No Cover Image

Journal article 364 views 68 downloads

Rapid Printing of Pseudo-3D Printed SnSe Thermoelectric Generators Utilizing an Inorganic Binder

Geraint Howells, Shahin Mehraban, James McGettrick Orcid Logo, Nicholas Lavery Orcid Logo, Matt Carnie Orcid Logo, Matthew Burton

ACS Applied Materials & Interfaces, Volume: 15, Issue: 19, Pages: 23068 - 23076

Swansea University Authors: Geraint Howells, Shahin Mehraban, James McGettrick Orcid Logo, Nicholas Lavery Orcid Logo, Matt Carnie Orcid Logo, Matthew Burton

  • 63519.VOR.pdf

    PDF | Version of Record

    Distributed under the terms of a Creative Commons Attribution CC-BY 4.0 International Licence

    Download (4.59MB)

Check full text

DOI (Published version): 10.1021/acsami.3c01209

Abstract

There has been much interest in tin selenide (SnSe) in the thermoelectric community since the discovery of the record zT in the material in 2014. Manufacturing techniques used to produce SnSe are largely energy-intensive (e.g., spark plasma sintering); however, recently, in previous work, SnSe has b...

Full description

Published in: ACS Applied Materials & Interfaces
ISSN: 1944-8244 1944-8252
Published: American Chemical Society (ACS) 2023
Online Access: Check full text

URI: https://cronfa.swan.ac.uk/Record/cronfa63519
Tags: Add Tag
No Tags, Be the first to tag this record!
Abstract: There has been much interest in tin selenide (SnSe) in the thermoelectric community since the discovery of the record zT in the material in 2014. Manufacturing techniques used to produce SnSe are largely energy-intensive (e.g., spark plasma sintering); however, recently, in previous work, SnSe has been shown to be produced via a low embodied energy printing technique, resulting in 3D samples with high zT values (up to 1.7). Due to the additive manufacturing technique, the manufacturing time required was substantial. In this work, 3D samples were printed using the inorganic binder sodium metasilicate and reusable molds. This facilitated a single-step printing process that substantially reduced the manufacturing time. The printed samples were thermally stable through multiple thermal cycles, and a peak zT of 0.751 at 823 K was observed with the optimum binder concentration. A proof-of-concept thermoelectric generator produced the highest power output of any reported printed Se-based TEG to date.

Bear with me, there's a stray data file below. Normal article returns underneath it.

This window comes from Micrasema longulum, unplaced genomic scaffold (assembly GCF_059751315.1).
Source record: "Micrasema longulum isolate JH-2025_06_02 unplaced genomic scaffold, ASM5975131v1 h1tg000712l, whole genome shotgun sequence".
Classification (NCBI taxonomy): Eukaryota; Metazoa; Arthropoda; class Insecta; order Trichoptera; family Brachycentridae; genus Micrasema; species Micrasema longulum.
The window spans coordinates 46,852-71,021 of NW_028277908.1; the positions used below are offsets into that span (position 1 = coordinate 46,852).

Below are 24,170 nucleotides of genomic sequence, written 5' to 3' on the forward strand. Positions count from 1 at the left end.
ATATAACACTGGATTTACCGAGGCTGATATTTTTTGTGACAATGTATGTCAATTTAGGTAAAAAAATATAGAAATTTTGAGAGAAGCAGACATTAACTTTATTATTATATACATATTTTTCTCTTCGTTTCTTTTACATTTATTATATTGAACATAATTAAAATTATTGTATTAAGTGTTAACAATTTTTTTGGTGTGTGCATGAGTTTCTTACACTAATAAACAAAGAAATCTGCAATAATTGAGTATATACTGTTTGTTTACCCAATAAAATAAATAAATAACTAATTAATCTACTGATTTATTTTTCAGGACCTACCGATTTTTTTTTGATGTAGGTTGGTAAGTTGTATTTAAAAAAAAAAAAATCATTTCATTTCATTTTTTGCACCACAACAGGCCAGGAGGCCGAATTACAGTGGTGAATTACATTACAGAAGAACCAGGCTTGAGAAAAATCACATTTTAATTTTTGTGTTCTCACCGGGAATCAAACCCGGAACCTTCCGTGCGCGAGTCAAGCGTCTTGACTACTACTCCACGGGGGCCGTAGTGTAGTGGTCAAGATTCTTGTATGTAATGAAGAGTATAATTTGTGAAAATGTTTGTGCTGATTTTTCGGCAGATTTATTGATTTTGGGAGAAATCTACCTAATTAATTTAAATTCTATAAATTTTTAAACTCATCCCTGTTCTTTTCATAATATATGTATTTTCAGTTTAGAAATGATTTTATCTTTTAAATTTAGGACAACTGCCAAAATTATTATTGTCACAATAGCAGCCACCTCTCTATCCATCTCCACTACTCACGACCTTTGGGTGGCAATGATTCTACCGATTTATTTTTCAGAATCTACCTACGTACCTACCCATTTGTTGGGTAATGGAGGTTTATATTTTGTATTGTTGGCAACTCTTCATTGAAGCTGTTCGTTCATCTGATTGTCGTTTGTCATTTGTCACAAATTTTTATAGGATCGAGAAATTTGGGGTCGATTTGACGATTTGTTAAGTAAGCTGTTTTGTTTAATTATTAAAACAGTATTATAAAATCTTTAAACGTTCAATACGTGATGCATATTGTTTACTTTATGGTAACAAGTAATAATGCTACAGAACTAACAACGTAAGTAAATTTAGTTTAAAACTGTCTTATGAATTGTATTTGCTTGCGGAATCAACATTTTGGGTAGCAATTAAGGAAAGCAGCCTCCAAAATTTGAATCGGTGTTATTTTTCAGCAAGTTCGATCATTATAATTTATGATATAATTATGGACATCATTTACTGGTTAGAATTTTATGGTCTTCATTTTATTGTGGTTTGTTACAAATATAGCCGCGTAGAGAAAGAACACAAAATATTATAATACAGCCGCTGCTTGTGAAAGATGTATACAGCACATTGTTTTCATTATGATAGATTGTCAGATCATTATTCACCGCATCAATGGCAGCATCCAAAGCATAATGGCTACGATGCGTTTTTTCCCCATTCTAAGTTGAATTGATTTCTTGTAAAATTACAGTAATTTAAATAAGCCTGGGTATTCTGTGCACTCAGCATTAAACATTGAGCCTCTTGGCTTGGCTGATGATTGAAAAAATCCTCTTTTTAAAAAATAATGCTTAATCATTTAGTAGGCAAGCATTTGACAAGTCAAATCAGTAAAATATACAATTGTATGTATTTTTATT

Keywords: thermoelectrics, tin selenide, SnSe, printing, 3D
College: Faculty of Science and Engineering
Funders: M.R.B. and M.J.C. would like to thank the EPSRC (EP/ N020863/1 − SPECIFIC-IKC) and the European Regional Development Fund (c80892) through the Welsh Government for funding. M.R.B. would also like to thank EPSRC (EP/ S018107/1 - SUSTAIN). G.H. would like to acknowledge the M2A funding from the European Social Fund via the Welsh Government (c80816), EPSRC (EP/L015099/1), and Tata Steel. S.M. and N.L. wish to thank the Welsh Government, ERDF, and SMARTExpertise Wales for funding MACH1 and COMET. All authors acknowledge the SU AIM Facility via the Welsh Government European Regional Development Fund (80708) and EPSRC (EP/M028267/1) for microscopy and imaging
Issue: 19
Start Page: 23068
End Page: 23076